An interesting foreign opinion on the crisis is provided by Dr. Robert Eisler's This Money Maze. He is very much up to date and lays stress on the decisi%.e strengthening of England's diplomatic position through the suspension of the gold standard : " England. was diplomatically powerless to an unheard of degree as long as it was asking for big loans in order to bolster up the vacillating pound. As long as the capitalist world lasts, the lender will lay down the law for the prospective borrower. But all that will change the very moment that England announces that she does not need any more loans, on the contrary that she is able and willing not only to fend for herself, but to finance with the necessary sterling exchange credits the trade of the British Empire and of all the nut ions willing to peg their currencies to the pound."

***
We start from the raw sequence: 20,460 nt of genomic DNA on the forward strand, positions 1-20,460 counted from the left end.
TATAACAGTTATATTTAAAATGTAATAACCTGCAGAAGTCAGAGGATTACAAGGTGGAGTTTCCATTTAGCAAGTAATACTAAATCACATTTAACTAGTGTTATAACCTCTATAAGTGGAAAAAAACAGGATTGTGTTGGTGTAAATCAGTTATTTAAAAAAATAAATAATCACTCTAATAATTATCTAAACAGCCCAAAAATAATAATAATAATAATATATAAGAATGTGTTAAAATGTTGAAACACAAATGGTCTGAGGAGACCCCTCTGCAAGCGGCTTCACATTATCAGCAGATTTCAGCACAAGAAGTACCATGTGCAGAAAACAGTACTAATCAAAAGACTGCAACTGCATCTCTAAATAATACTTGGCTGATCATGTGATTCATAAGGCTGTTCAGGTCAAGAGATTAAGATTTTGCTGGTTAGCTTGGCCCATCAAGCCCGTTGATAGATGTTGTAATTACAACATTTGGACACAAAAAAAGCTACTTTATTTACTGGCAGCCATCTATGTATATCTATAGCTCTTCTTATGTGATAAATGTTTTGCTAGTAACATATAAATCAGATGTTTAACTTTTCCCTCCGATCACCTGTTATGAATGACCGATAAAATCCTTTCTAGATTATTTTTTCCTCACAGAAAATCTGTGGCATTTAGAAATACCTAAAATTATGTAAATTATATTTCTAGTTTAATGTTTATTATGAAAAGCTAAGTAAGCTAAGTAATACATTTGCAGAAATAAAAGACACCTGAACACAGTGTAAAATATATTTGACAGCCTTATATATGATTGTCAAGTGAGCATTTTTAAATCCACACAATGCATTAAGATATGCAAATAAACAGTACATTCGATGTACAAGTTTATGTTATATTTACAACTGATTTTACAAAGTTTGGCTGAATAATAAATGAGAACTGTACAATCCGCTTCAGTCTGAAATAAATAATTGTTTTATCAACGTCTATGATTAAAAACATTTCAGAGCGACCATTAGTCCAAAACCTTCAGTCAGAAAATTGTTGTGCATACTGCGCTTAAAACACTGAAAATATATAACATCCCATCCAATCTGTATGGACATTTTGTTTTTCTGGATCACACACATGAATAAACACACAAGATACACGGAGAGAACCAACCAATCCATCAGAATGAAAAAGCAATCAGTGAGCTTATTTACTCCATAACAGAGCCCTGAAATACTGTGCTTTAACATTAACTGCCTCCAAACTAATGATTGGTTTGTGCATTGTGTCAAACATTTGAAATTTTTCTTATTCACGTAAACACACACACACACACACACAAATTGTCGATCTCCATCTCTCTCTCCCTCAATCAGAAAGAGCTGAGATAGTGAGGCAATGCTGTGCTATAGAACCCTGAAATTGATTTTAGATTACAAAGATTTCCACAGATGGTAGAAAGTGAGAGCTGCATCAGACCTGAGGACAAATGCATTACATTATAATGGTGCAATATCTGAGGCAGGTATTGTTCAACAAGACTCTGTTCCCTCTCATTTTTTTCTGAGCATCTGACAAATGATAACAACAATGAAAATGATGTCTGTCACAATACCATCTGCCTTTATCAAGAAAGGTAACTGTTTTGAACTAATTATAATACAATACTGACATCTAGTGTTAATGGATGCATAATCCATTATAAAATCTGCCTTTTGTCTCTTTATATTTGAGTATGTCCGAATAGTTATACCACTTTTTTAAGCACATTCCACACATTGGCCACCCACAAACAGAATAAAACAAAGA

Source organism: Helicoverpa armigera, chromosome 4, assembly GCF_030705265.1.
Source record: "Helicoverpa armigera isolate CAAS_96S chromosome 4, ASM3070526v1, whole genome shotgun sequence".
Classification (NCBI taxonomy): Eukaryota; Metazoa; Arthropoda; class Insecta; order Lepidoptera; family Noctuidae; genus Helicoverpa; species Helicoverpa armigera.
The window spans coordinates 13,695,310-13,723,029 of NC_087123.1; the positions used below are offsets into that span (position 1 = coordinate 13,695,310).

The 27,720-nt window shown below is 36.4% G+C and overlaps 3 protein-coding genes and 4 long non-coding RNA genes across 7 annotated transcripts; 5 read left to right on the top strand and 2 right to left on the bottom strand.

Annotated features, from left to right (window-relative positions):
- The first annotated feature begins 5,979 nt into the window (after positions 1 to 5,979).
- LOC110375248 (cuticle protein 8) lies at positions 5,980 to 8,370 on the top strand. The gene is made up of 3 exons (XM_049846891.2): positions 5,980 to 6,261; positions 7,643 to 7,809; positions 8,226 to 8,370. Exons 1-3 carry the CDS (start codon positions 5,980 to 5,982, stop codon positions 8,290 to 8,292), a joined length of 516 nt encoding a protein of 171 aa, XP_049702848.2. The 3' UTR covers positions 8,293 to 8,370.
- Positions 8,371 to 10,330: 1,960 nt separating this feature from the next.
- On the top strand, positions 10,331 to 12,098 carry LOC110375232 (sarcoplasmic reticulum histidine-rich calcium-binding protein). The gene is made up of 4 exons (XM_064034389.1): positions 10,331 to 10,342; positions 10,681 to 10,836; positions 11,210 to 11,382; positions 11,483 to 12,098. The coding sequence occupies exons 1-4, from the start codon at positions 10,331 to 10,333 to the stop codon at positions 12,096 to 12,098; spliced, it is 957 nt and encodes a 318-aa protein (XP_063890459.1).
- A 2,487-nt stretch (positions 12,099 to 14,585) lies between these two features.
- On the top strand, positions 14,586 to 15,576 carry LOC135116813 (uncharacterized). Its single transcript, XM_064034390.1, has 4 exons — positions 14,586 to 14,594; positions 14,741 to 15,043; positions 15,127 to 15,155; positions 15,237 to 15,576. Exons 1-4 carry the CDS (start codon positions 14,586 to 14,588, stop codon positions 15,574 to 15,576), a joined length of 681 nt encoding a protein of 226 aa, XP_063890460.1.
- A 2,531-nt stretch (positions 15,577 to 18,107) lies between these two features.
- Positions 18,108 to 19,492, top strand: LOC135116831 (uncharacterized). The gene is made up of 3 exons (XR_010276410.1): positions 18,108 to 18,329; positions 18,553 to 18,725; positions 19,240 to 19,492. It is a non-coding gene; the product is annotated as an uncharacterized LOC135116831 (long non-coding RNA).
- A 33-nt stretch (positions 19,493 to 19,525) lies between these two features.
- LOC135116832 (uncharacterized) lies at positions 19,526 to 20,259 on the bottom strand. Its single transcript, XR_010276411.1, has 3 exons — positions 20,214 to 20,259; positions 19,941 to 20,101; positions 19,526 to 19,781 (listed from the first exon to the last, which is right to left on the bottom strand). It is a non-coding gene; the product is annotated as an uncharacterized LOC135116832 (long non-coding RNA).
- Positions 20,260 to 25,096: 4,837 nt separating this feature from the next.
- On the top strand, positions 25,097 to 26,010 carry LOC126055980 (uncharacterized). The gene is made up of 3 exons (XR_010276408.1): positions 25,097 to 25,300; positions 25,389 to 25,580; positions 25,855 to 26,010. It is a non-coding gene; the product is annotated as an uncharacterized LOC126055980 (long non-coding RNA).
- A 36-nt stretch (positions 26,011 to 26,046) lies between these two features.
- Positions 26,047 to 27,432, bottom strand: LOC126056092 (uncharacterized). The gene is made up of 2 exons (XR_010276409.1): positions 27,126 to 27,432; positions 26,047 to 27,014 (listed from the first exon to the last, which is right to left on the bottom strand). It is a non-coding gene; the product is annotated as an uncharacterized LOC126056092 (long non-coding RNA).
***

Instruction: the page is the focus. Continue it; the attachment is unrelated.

He also suggests an immense creation of credit by all the central banks, working in luirmonious co-operation. To which it may be objected that if this harmony, and the political harmony that is a condition precedent, could be secured, so much hoarded money and frozen credit would at once be set free that his remedy would be unnecessary.

Mr. Augustus Baker, in Money and Prices; provides a critical and stimulating examination of the problem of want in the midst of plenty and of means for solving it. His reason- ing is highly abstract and often difficult to follow. TIC con- cludes that " prices must be controlled, but not through the maniptilation of credit credit must be controlled, but not for the purpose of acting on the price level."